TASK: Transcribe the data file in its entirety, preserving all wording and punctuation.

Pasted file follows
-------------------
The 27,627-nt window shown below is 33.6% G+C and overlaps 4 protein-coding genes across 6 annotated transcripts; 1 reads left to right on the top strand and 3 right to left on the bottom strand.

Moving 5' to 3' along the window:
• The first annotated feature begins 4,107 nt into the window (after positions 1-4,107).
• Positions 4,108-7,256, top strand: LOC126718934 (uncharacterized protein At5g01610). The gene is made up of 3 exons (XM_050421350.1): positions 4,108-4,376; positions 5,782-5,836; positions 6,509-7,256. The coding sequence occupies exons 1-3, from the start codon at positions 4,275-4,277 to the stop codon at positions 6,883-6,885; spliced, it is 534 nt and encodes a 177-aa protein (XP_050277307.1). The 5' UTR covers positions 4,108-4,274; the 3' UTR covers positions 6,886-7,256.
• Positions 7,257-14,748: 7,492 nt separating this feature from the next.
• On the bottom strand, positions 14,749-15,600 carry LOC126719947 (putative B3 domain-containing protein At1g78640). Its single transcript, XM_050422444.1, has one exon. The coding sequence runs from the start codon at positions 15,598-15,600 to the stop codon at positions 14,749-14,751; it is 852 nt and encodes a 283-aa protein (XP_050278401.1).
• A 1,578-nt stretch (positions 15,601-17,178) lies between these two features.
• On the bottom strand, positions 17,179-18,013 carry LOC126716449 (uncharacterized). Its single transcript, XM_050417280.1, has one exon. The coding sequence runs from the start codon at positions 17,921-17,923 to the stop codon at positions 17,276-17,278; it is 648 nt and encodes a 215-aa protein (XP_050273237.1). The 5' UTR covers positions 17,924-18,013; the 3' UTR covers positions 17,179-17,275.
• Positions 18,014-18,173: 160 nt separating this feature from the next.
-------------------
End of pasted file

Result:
The 27,627-nt window shown below is 33.6% G+C and overlaps 4 protein-coding genes across 6 annotated transcripts; 1 reads left to right on the top strand and 3 right to left on the bottom strand.

Moving 5' to 3' along the window:
• The first annotated feature begins 4,107 nt into the window (after positions 1-4,107).
• Positions 4,108-7,256, top strand: LOC126718934 (uncharacterized protein At5g01610). The gene is made up of 3 exons (XM_050421350.1): positions 4,108-4,376; positions 5,782-5,836; positions 6,509-7,256. The coding sequence occupies exons 1-3, from the start codon at positions 4,275-4,277 to the stop codon at positions 6,883-6,885; spliced, it is 534 nt and encodes a 177-aa protein (XP_050277307.1). The 5' UTR covers positions 4,108-4,274; the 3' UTR covers positions 6,886-7,256.
• Positions 7,257-14,748: 7,492 nt separating this feature from the next.
• On the bottom strand, positions 14,749-15,600 carry LOC126719947 (putative B3 domain-containing protein At1g78640). Its single transcript, XM_050422444.1, has one exon. The coding sequence runs from the start codon at positions 15,598-15,600 to the stop codon at positions 14,749-14,751; it is 852 nt and encodes a 283-aa protein (XP_050278401.1).
• A 1,578-nt stretch (positions 15,601-17,178) lies between these two features.
• On the bottom strand, positions 17,179-18,013 carry LOC126716449 (uncharacterized). Its single transcript, XM_050417280.1, has one exon. The coding sequence runs from the start codon at positions 17,921-17,923 to the stop codon at positions 17,276-17,278; it is 648 nt and encodes a 215-aa protein (XP_050273237.1). The 5' UTR covers positions 17,924-18,013; the 3' UTR covers positions 17,179-17,275.
• Positions 18,014-18,173: 160 nt separating this feature from the next.